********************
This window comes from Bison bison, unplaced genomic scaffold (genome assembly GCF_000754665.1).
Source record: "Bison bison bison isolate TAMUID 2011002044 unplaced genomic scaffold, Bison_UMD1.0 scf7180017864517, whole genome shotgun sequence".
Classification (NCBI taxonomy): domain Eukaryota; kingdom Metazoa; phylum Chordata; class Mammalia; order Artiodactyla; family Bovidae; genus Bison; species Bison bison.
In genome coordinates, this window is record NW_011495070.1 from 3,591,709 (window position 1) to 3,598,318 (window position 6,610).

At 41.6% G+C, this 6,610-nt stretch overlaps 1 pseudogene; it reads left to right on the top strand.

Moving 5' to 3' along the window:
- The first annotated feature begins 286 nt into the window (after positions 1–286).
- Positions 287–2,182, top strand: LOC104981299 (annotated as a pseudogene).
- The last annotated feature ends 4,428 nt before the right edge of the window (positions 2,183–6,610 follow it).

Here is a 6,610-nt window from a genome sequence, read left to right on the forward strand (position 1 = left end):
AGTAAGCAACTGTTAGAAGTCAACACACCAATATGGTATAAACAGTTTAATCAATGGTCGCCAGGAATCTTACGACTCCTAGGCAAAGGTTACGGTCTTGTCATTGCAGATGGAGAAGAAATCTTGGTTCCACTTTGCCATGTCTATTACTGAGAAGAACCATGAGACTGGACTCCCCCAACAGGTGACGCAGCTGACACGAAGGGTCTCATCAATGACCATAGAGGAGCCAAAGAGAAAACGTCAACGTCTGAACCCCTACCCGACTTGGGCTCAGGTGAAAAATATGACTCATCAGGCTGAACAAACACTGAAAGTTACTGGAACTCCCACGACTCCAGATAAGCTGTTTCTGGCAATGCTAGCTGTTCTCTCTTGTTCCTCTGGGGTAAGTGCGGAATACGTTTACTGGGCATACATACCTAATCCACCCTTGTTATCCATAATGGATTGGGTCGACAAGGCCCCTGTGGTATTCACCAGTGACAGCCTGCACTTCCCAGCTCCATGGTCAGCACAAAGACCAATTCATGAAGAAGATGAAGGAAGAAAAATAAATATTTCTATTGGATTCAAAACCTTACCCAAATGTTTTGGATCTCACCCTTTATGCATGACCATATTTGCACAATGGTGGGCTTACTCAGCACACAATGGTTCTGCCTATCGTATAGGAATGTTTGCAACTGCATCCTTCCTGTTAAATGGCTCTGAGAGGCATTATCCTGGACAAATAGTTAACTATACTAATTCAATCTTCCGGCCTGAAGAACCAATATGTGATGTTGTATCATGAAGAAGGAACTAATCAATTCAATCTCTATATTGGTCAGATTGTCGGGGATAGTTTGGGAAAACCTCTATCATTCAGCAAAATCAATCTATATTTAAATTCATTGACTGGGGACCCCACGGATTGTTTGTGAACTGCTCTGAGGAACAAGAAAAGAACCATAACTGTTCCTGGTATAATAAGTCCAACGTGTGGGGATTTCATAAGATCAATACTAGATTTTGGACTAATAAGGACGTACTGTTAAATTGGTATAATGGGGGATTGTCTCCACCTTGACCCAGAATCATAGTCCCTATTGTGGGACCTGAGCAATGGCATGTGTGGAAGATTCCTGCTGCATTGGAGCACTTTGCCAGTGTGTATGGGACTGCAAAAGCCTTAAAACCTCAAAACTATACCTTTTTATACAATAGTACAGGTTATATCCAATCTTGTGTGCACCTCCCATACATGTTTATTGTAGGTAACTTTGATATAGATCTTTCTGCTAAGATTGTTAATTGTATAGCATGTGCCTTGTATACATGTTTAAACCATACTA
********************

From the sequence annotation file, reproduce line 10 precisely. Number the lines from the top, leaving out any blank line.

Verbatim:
Here is a 6,610-nt window from a genome sequence, read left to right on the forward strand (position 1 = left end):